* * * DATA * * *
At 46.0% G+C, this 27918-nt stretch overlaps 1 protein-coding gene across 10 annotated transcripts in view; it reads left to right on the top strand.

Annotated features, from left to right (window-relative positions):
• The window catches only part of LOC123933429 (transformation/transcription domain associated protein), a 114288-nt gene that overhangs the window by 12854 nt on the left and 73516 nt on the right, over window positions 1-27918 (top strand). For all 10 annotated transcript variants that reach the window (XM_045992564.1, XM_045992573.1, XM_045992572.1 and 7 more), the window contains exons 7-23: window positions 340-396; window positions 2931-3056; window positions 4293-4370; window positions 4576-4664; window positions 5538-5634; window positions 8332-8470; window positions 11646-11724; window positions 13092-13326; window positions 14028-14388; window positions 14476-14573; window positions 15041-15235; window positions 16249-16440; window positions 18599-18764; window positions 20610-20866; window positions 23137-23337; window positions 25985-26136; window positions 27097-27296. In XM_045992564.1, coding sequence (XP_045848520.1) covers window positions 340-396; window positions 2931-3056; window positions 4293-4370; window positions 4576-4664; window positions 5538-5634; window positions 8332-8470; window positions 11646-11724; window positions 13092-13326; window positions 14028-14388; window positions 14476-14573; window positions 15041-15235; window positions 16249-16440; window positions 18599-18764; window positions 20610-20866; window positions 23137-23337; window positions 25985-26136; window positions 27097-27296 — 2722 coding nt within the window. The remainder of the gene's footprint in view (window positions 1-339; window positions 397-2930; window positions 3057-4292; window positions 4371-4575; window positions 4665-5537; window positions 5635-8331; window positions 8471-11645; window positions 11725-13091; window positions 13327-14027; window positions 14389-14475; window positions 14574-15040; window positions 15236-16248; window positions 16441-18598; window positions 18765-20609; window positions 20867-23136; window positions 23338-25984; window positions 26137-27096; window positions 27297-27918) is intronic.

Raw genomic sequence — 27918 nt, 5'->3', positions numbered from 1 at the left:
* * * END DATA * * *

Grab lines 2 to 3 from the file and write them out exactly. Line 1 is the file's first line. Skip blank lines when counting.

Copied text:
Annotated features, from left to right (window-relative positions):
• The window catches only part of LOC123933429 (transformation/transcription domain associated protein), a 114288-nt gene that overhangs the window by 12854 nt on the left and 73516 nt on the right, over window positions 1-27918 (top strand). For all 10 annotated transcript variants that reach the window (XM_045992564.1, XM_045992573.1, XM_045992572.1 and 7 more), the window contains exons 7-23: window positions 340-396; window positions 2931-3056; window positions 4293-4370; window positions 4576-4664; window positions 5538-5634; window positions 8332-8470; window positions 11646-11724; window positions 13092-13326; window positions 14028-14388; window positions 14476-14573; window positions 15041-15235; window positions 16249-16440; window positions 18599-18764; window positions 20610-20866; window positions 23137-23337; window positions 25985-26136; window positions 27097-27296. In XM_045992564.1, coding sequence (XP_045848520.1) covers window positions 340-396; window positions 2931-3056; window positions 4293-4370; window positions 4576-4664; window positions 5538-5634; window positions 8332-8470; window positions 11646-11724; window positions 13092-13326; window positions 14028-14388; window positions 14476-14573; window positions 15041-15235; window positions 16249-16440; window positions 18599-18764; window positions 20610-20866; window positions 23137-23337; window positions 25985-26136; window positions 27097-27296 — 2722 coding nt within the window. The remainder of the gene's footprint in view (window positions 1-339; window positions 397-2930; window positions 3057-4292; window positions 4371-4575; window positions 4665-5537; window positions 5635-8331; window positions 8471-11645; window positions 11725-13091; window positions 13327-14027; window positions 14389-14475; window positions 14574-15040; window positions 15236-16248; window positions 16441-18598; window positions 18765-20609; window positions 20867-23136; window positions 23338-25984; window positions 26137-27096; window positions 27297-27918) is intronic.